Are those who trigger political rumbles power-drunk dictators? Most unlikely, but, if they are, the fact remains that dictators do not operate all alone.
In very lucky circumstances, tremors always precede earthquakes, in which case a dash can be made for survival or to minimise either casualty figures or magnitude figures or magnitude of consequent damage. There were no such tremors before the political earthquake, which shook Lagos, leaving Governor Akinwunmi Ambode currently gasping for electoral life to win the primary election for a second term on the platform of his party, the All Progressives Congress.
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The aftereffect, even though generally believed to be towards a particular certain direction, cannot be decisive till the outcome of the open primary elections to pick the party’s governorship candidate. Before now, the standard was that an APC incumbent governor in Lagos State would, almost unopposed, contest for a second term. Although, since 1999, AD, AC, ACN almost never experienced rumbles, yet, currently, the APC is earth-shaking on an unprecedented scale. Never mind the fact that, between 1999 and 2007, two deputy governors were impeached while a third one was unilaterally dropped for the second term, in a somewhat “turn by turn” fashion.
Others who were alienated or alienated themselves from Lagos State either served in Lagos or were tied to Lagos State government. Among them were a former commissioner Munis Banire, a former Head of Service, Mr. Tinubu, a former and newly re-elected governor of Ekiti State, Kayode Fayemi, former Lagos State governor, Raji Fashola, etc. To be fair, others are still part of the hierarchy of Lagos State government or the ruling APC. Despite these, the emerging uncertainty on Ambode’s political future, specifically, as Lagos State governor, is too dramatic and near incredible.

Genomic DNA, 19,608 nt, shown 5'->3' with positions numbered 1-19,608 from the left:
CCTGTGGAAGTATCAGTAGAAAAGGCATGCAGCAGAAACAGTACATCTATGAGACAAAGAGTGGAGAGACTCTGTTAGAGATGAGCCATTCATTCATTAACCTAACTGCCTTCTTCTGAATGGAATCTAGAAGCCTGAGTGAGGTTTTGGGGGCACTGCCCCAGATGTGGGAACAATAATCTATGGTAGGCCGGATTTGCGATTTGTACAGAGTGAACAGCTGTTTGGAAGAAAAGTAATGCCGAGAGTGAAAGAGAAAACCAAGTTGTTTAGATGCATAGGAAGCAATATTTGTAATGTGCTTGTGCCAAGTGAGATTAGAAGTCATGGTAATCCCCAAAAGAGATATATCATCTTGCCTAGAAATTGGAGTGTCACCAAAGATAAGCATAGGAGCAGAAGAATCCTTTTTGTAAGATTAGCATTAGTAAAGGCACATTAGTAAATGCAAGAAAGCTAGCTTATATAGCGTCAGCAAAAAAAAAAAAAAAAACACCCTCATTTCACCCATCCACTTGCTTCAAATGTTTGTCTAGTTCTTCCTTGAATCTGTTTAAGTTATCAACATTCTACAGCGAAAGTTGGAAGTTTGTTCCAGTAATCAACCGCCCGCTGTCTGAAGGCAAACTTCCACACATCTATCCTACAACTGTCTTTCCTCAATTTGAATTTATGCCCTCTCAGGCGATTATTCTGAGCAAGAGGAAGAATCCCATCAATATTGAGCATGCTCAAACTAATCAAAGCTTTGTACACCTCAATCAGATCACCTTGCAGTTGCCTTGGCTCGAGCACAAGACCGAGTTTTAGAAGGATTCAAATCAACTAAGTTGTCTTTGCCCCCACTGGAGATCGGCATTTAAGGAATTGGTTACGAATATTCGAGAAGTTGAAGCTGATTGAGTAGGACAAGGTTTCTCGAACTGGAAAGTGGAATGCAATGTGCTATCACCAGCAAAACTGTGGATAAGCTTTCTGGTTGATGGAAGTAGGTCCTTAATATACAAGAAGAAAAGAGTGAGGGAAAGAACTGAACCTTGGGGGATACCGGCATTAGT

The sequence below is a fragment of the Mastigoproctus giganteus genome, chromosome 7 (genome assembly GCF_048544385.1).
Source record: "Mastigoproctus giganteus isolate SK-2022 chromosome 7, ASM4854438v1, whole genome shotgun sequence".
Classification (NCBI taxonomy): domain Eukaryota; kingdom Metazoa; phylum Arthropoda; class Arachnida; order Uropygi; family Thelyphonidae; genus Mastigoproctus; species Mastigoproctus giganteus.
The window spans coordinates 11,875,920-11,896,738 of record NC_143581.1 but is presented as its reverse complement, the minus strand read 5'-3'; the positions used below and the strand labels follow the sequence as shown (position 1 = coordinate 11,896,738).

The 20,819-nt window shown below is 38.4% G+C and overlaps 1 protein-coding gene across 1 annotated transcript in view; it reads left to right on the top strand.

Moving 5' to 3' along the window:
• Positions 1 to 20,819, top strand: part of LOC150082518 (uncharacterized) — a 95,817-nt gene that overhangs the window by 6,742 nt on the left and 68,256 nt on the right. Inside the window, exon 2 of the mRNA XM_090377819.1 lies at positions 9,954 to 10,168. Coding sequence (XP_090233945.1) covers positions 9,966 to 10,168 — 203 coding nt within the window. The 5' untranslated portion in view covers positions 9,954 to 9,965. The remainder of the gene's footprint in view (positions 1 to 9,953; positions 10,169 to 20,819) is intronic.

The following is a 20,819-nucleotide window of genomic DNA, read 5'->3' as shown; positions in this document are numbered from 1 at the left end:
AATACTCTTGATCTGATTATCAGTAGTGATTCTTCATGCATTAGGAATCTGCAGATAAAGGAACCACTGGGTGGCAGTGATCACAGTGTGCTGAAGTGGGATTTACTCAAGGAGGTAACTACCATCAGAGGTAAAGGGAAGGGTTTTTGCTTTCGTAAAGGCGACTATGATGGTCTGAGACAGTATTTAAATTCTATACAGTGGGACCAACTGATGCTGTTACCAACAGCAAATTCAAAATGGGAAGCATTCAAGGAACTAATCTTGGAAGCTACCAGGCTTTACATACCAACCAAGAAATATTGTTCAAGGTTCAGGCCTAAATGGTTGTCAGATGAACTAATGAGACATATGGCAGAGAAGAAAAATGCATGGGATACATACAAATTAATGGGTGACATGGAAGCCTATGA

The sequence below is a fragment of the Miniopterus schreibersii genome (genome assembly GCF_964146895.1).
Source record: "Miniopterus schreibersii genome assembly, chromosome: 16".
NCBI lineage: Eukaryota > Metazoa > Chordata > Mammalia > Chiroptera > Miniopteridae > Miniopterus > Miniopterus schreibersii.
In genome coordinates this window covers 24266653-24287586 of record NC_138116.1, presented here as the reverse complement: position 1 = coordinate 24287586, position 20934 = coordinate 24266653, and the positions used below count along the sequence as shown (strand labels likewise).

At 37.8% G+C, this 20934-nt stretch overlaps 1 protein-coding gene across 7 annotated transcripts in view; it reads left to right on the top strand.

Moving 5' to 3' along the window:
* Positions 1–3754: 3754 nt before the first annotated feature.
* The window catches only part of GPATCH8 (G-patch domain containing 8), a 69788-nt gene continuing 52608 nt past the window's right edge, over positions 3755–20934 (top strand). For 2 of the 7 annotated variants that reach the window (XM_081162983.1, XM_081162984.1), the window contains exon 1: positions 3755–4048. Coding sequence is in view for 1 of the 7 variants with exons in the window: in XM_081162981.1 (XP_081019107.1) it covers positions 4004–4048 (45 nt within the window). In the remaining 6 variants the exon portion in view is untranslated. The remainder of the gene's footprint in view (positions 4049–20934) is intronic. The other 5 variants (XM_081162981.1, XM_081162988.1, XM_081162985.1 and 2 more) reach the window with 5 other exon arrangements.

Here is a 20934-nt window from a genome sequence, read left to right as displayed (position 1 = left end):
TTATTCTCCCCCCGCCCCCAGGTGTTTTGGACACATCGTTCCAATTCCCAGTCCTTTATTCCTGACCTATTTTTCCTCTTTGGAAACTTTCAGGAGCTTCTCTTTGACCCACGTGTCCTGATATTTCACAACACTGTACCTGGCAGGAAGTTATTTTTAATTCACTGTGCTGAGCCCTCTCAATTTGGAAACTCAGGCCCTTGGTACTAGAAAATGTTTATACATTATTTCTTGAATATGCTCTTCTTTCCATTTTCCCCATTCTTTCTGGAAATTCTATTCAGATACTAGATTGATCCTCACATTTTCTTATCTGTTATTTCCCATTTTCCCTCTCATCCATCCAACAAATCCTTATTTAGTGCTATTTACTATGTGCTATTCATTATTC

It seemed he was under watch to indicate the slightest interest in 2019 for a second term and be instantly challenged. The obviously pushed challenge is couched in the bogey of internal democracy not only of direct/ open primaries but also for any willing aspirant, usually a favourite of the party leadership, to vie for the ticket. The pity is that the intermittent rumble in South-West axis of the party of APC does not trigger the hard lesson. Nigerians don’t say ‘No.’ For any state governor or commissioner out of favour to be subsequently dislodged from position of authority, there is always a willing substitute to symbolise the dirty trick.
Even if polished on personal level, he or she will be pushed by friends or relations to see the development as opportunity. As long as this is so, more Nigerians, who otherwise should be self-respecting, will be vulnerable to humiliation in the future. Hence, intermittent political rumbles will never abate.
Are those who trigger political rumbles such as in Lagos necessarily power-drunk dictators? Most unlikely, but, if they are, the fact remains that dictators do not operate all alone. They are surrounded by willing, if unconscious collaborators.
As chief of staff to Bola Tinubu, his eventual surprise successor Raji Fashola, reportedly, was never ambitious to be a state governor and those interested in the job were blocked. Still, Fashola was hand-picked. Towards the end of his first term, he encountered some political rumbles but managed to survive.
Midway through his second term, the disagreement between Fashola and Tinubu became known to the public, over who was to succeed Fashola. At one of their rallies at Teslim Balogun Stadium, Surulere, Lagos, Fashola openly called for internal democracy in picking candidates, including governorship candidates, for public offices. Visibly annoyed, Tinubu grabbed the microphone and talked down to Fashola that “with the type of internal democracy you are demanding, you could not have become a governor.” Topic closed, as Fashola was embarrassed. The clash was not lost on the crowd.